Emerging from bankruptcy protection in Mar-2011, Japan Airlines had raised USD3 billion in fresh funding from financial institutions, shed one-third of its staff, grounded more than 100 aircraft and closed 49 loss-making routes. Last year, the carrier withdrew operations from 11 unprofitable international and eight domestic destinations, and decommissioned large-sized aircraft from its fleet that collectively led to a significant reduction in operating expenses. Through scaling down the size of its operations, JAL lowered various fixed cost liabilities, and further raised its efficiency through the institution of a system that analysed profits by department.
The carrier operates a fleet of 111 aircraft at present, with 24 aircraft in storage and 46 aircraft on order, including 35 B787-8s according to Ascend. 83% of the current fleet are wide-body aircraft, with 87% of on-order aircraft being widebodies. 72% of the in service fleet is owned by JAL, according to Ascend.
JAL still plans to relist its shares by Jan-2013, although the carrier acknowledged that the target date has been made tougher to reach by the earthquake. "The listing of JAL's shares is extremely important," Mr Inamori previously said.
Operating profit of USD22m; net profit of USD165m in 1QFY2011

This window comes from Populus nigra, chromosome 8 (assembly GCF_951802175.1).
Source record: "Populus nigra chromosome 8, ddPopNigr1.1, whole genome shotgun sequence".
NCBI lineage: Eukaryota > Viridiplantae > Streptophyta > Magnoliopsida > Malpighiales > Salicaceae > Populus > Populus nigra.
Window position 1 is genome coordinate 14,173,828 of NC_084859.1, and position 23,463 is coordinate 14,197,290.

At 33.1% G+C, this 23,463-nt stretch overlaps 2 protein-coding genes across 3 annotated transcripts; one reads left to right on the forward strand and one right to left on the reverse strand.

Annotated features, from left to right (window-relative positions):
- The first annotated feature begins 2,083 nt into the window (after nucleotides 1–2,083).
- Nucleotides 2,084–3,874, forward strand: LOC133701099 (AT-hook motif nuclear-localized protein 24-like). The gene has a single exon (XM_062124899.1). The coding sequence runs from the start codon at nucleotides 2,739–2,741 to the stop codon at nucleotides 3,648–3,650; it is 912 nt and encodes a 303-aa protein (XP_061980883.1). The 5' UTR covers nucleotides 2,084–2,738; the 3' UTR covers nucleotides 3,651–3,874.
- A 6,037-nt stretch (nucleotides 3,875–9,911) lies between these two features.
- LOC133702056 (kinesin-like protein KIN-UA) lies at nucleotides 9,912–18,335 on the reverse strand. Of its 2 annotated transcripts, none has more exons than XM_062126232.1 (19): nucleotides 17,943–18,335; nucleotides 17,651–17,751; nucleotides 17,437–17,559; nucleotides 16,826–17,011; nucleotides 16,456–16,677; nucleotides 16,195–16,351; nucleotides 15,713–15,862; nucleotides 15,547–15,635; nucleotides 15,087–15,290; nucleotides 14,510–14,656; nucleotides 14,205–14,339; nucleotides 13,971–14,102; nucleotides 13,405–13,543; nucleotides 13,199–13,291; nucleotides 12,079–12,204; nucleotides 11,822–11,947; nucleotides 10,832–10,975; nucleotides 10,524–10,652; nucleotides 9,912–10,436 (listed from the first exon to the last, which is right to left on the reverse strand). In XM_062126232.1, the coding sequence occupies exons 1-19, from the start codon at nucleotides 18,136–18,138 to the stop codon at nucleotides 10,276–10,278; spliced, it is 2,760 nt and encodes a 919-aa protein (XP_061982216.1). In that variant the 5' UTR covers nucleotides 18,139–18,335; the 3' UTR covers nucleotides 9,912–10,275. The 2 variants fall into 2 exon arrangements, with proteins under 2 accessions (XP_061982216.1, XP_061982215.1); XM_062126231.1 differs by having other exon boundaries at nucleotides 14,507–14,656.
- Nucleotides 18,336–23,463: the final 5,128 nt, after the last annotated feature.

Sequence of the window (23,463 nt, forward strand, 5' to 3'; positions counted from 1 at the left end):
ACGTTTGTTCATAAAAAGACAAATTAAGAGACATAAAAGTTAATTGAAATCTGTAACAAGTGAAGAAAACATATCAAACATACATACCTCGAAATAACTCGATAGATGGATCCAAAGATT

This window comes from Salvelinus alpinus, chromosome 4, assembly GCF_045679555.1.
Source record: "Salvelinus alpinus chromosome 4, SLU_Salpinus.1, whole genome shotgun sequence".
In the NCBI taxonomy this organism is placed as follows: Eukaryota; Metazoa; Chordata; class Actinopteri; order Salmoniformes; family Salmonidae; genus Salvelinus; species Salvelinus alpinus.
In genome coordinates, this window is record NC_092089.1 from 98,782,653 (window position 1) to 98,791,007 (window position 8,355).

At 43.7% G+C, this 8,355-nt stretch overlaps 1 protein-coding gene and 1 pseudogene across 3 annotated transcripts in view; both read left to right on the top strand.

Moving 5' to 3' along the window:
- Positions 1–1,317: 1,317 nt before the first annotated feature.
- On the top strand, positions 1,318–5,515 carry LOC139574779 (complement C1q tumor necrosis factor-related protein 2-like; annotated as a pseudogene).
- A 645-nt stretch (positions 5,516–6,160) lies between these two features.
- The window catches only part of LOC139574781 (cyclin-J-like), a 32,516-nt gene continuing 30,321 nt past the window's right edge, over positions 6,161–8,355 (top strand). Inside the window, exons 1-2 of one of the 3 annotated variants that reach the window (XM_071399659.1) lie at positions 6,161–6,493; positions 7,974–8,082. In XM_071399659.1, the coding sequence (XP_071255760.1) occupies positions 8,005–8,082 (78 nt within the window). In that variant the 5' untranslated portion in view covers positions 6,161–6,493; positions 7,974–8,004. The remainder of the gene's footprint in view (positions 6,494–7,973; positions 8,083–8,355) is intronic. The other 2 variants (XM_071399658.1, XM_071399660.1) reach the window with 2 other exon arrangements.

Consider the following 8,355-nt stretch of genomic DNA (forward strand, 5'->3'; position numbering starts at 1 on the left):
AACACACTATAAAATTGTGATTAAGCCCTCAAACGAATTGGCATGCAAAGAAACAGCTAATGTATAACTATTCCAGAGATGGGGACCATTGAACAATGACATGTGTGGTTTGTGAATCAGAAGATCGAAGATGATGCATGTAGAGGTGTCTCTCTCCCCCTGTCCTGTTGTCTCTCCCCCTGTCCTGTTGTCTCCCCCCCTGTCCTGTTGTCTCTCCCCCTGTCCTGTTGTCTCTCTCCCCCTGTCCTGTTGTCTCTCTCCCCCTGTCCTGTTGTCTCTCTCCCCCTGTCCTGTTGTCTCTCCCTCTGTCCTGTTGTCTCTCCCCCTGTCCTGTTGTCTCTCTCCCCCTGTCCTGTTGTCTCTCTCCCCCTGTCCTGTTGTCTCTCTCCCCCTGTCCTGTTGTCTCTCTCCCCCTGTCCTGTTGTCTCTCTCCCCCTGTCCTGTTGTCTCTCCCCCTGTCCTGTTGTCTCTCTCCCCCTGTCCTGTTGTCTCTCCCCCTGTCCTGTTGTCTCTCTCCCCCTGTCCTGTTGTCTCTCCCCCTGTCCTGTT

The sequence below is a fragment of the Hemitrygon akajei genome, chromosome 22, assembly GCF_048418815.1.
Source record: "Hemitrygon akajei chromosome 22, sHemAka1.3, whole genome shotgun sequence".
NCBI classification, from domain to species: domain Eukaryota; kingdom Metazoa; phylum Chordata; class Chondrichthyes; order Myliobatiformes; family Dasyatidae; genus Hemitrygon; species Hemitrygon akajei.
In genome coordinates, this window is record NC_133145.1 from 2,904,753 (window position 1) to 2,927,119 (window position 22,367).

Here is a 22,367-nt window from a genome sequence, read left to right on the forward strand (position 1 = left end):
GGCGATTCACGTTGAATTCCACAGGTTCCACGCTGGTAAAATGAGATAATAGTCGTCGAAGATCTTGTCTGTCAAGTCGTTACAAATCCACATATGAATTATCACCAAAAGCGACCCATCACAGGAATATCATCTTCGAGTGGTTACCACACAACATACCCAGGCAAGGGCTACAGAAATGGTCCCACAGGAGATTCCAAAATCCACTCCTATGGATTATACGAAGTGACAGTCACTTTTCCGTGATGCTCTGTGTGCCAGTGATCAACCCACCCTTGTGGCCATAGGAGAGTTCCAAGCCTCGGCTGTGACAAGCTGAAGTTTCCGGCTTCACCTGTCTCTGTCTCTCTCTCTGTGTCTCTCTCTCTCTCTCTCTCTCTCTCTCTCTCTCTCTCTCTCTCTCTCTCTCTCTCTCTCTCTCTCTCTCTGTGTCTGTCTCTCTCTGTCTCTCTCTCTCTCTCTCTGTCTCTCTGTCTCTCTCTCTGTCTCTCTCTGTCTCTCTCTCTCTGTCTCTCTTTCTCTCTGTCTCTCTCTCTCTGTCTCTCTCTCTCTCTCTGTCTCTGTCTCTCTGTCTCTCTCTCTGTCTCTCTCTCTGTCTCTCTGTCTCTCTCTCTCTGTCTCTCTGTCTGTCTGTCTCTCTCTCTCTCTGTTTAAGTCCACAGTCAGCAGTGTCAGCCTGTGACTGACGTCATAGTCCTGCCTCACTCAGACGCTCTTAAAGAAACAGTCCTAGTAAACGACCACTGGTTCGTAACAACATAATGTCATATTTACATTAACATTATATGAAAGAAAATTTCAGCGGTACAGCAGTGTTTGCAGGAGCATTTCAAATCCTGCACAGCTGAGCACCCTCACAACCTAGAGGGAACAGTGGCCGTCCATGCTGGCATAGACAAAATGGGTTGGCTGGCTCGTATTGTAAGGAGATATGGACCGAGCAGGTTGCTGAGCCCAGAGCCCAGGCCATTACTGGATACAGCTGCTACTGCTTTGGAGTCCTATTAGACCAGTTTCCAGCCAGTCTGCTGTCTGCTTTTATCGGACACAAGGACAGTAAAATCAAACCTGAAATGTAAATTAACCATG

As a results of its focused restructuring efforts, JAL posted an operating profit of JPY17.17 billion (USD22 million) in the quarter, down from around JPY18 billion in the previous corresponding period, equating to around 23% of its targeted operating profit of JPY75.7 billion for FY2012 (fiscal year ending Mar-2012). The carrier reported a net profit of JPY12.7 billion (USD165 million) on revenues of JPY254.9 billion (USD3310 million).
JAL Group reports (03-Aug-2011) the following financial highlights for the 3 months ended Jun-2011:
- Operating revenue: USD3309.6 million;
- International passenger: USD1,023.1 million;
- Domestic passenger: USD1303.6 million;
- International cargo: USD179.2 million;
- Operating costs: USD3086.3 million;
- Operating income: USD222 million;
- Net income: USD164.9 million;
- Passenger traffic (RPKs):
- International: -40.2%;
- Domestic: -29%.
JAL did not provide comparable figures for the same three-month period last year, when it was still under bankruptcy protection. JAL excited bankruptcy protection in late Mar-2010. JAL filed for bankruptcy protection in Jan-2010 under the Corporate Rehabilitation Law, marking one of the largest corporate failures in Japanese history.